Keith Moore

CyberPolicy helps business answer new cybersecurity insurance questions

While many SMBs may think they don’t have to worry about cyber insurance, they could be setting themselves up for a costly or even fatal failure, CyberPolicy CEO Keith Moore said.

CyberPolicy helps companies of all sizes develop a cybersecurity program beginning with selecting the appropriate tools before moving on to purchasing a proper policy.

Often the process begins with a conversation about the risks, Mr. Moore said, as many are not aware of them. That was the case of for a bed and breakfast in California whose owners were randomly targeted by hackers who emailed cancellation notices to their reservation base citing a fictitious bed bug infestation. By the time the error was discovered and addressed the owners suffered damaging losses.

That takes care of “But my business is small – why would they target me?” question, but there is another area of they must consider and that is their relationship with business clients and how they connect with them online. As more companies link invoice and remittance systems with each other in increasingly global supply chains, each and every participant must ensure their information is secure and they are not letting viruses and other threats into their supply chain. The infamous Target data breach began via an HVAC vendor, for example.

“We look at ‘plan, prevent and insure’,” Mr. Moore said. “We’re not just selling insurance, we’re giving an opportunity to create a cybersecurity plan.”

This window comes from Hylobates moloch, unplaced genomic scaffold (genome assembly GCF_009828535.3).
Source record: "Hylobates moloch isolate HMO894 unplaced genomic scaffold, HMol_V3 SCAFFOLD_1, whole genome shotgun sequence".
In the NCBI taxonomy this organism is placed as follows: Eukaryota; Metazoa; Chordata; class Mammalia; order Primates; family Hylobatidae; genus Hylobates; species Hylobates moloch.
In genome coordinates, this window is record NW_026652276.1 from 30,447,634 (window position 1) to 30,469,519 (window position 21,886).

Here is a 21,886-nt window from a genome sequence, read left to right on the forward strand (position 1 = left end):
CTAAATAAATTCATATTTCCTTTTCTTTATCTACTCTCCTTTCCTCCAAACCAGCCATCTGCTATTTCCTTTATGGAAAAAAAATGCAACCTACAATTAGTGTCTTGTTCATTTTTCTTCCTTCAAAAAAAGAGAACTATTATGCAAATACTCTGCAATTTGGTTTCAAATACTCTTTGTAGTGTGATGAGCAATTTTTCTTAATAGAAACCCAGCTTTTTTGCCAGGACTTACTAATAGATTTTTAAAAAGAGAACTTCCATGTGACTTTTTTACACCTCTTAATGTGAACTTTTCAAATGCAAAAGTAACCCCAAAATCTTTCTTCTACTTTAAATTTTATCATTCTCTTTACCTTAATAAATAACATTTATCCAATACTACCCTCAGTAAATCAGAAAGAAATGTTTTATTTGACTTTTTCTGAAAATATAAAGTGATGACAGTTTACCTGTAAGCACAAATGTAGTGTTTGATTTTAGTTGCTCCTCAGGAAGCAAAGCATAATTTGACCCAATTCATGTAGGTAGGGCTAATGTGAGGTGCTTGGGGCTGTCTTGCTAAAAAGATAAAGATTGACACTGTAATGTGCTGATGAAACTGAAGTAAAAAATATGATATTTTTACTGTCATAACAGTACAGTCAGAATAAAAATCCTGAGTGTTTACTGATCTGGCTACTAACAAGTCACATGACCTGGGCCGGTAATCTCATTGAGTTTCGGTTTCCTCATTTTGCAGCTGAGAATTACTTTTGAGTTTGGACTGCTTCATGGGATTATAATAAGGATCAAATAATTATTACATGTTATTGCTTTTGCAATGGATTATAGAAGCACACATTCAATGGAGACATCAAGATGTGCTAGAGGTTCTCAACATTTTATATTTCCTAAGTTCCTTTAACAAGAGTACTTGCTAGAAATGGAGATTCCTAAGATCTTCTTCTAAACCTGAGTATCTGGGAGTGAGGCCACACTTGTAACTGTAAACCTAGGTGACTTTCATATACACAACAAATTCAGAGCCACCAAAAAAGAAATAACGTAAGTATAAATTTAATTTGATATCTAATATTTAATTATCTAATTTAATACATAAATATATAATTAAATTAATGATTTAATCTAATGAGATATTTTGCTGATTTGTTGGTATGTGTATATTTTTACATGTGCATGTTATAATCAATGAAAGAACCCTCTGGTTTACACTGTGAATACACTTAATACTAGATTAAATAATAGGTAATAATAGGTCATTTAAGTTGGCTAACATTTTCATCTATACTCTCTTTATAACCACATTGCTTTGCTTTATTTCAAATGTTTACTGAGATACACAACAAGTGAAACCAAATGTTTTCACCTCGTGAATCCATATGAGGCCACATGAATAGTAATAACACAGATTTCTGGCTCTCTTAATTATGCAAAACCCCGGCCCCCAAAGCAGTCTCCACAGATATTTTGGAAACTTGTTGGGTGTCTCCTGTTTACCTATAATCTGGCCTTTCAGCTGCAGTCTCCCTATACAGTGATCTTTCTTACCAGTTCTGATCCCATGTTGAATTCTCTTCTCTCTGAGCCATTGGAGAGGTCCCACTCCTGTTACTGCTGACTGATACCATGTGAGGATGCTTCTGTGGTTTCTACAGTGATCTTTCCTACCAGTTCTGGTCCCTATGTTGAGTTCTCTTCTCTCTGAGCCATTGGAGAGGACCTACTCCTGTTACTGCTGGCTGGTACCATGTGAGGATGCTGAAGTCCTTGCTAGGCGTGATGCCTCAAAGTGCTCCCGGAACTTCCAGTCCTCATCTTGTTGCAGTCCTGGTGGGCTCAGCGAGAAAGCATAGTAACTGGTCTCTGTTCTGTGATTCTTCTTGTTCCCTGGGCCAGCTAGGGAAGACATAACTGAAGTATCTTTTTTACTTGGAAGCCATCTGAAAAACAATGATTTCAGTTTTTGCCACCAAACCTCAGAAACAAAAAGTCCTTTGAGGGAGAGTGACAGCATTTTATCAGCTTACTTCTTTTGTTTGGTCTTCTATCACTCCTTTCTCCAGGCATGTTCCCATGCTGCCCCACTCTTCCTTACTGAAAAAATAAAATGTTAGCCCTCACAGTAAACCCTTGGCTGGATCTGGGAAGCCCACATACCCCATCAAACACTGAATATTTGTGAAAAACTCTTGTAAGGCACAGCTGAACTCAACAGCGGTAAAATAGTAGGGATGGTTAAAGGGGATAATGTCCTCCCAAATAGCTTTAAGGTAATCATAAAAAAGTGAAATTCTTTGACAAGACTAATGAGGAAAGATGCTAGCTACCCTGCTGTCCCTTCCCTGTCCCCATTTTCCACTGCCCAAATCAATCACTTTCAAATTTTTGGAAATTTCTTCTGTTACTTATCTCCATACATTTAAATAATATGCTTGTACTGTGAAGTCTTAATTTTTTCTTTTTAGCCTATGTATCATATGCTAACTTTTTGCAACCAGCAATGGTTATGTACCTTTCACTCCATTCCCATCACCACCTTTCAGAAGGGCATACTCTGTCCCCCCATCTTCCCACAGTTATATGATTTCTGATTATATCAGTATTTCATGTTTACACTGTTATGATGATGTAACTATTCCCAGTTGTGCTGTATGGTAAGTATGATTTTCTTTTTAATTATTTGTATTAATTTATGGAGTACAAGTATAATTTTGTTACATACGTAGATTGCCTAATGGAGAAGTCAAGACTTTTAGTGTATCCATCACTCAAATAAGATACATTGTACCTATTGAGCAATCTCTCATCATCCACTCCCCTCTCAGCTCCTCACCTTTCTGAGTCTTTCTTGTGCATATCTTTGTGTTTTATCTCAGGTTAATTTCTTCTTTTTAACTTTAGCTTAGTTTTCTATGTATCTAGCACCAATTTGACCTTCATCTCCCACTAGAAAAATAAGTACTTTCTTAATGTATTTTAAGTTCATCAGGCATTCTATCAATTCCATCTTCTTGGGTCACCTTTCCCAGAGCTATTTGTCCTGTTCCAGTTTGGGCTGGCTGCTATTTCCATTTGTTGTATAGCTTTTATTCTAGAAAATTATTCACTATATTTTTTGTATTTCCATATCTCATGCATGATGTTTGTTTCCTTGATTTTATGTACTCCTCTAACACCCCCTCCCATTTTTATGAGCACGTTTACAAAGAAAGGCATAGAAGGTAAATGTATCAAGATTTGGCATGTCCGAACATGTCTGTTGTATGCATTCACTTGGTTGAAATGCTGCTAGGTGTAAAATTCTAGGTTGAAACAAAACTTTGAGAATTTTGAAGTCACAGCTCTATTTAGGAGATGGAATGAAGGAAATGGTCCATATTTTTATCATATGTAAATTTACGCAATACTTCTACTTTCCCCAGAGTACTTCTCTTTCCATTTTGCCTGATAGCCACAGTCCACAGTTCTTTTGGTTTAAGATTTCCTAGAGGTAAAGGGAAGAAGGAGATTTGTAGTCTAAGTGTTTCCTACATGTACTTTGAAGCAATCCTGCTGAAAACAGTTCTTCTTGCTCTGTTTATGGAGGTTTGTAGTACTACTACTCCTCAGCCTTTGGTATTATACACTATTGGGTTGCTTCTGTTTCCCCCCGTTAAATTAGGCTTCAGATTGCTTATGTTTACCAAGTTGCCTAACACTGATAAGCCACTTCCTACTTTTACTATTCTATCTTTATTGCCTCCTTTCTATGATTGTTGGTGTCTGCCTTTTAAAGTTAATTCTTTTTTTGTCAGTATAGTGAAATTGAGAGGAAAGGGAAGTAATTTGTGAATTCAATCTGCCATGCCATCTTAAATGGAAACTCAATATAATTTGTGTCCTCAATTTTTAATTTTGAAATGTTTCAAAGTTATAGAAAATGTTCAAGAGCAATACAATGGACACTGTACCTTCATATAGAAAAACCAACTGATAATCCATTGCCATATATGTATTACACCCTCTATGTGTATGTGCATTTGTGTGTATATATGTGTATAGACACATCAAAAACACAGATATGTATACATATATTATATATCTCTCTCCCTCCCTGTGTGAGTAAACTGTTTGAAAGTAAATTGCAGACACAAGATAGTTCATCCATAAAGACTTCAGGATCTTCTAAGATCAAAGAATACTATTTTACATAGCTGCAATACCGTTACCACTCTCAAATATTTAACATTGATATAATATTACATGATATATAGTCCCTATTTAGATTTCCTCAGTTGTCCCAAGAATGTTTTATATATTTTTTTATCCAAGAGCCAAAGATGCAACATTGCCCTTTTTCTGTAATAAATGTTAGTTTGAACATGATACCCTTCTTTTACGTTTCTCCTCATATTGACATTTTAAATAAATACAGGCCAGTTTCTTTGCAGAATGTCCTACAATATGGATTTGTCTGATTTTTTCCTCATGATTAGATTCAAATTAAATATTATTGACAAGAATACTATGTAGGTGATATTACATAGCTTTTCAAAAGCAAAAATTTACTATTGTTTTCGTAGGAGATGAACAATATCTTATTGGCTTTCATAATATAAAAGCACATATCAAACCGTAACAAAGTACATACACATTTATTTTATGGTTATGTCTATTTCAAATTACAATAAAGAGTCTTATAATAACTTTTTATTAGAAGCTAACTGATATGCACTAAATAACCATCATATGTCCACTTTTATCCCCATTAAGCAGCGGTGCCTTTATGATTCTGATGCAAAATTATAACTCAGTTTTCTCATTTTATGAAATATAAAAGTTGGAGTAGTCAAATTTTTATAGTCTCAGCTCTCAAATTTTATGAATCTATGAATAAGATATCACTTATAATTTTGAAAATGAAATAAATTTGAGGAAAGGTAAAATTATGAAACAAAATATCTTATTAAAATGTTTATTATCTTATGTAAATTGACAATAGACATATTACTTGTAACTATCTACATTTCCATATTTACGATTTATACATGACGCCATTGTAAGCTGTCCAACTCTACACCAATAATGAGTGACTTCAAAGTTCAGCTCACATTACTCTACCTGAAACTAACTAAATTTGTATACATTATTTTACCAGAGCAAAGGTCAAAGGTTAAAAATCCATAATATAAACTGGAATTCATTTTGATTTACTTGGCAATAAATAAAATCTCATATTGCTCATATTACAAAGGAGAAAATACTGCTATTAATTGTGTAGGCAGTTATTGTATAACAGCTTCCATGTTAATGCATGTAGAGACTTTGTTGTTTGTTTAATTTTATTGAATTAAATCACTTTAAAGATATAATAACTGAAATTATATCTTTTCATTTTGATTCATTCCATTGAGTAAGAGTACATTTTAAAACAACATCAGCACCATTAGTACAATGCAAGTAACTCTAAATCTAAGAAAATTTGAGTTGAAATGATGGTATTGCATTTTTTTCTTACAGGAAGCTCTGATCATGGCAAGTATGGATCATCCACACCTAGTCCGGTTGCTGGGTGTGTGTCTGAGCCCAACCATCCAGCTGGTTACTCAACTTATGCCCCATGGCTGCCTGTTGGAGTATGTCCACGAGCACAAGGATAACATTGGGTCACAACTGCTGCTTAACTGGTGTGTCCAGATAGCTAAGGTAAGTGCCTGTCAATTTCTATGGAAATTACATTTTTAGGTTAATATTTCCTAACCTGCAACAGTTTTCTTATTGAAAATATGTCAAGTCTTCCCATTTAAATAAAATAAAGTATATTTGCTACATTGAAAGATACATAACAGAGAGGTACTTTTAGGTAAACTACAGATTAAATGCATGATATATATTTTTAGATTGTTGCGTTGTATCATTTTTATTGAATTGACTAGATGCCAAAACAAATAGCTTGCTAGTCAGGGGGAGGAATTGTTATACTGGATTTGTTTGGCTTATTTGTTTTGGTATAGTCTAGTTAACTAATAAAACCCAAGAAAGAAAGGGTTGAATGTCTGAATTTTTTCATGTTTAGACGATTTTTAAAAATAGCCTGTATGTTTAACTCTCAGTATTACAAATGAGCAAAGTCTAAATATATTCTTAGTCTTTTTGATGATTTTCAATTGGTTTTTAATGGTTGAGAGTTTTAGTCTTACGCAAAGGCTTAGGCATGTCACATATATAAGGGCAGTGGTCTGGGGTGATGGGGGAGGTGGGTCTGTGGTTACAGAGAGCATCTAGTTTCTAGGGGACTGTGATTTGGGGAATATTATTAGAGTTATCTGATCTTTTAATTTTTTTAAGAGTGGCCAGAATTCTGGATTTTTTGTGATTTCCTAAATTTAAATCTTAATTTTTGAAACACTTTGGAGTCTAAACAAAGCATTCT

And with more than 700 different classes of insurance CyberPolicy helps businesses of all sizes develop an appropriate type of policy for a business of their size and type. A small bakery needs different coverage than an Amazon vendor, who needs different coverage than a larger enterprise linked to dozens of others through its supply chain.

Cyber insurance protects the policy holder against damages arising from electronic threats to computer and data systems which can produce stolen or damaged information and liability and recovery costs including IT forensics investigations, data restoration and customer notification. Broadly, cyber insurance coverage can be divided into two parts. First-party coverage protects against damage you and your business suffers due to a data breach, including investigative services, business interruption coverage and data recovery. Third-party coverage addresses damages inflicted upon customers or partners, such as legal fees, settlement costs, security failures and media liabilities.

Even though developing a cyber security plan isn’t hard, time consuming or even that expensive, 95 per cent of SMBs fail to develop one, Mr. Moore said. And as the digital and data economies become more prevalent more types of businesses are vulnerable as they maintain electronic data bases and communication systems. Hackers know this and look for vulnerabilities that can be used as an entry point to larger prey. Mr. Moore cited the example of tow truck drivers repossessing vehicles. They have access to owner data, including personally identifiable information which needs to be safeguarded.

Because cyber insurance is a newer sector, many insurance providers have limited knowledge of its scope and may not provide ideal coverage. That’s why it makes sense to talk with CyberPolicy, Mr. Moore said.

“The majority of the value we provide we give away for free. We’ll be ready for them when they decide to purchase insurance.”

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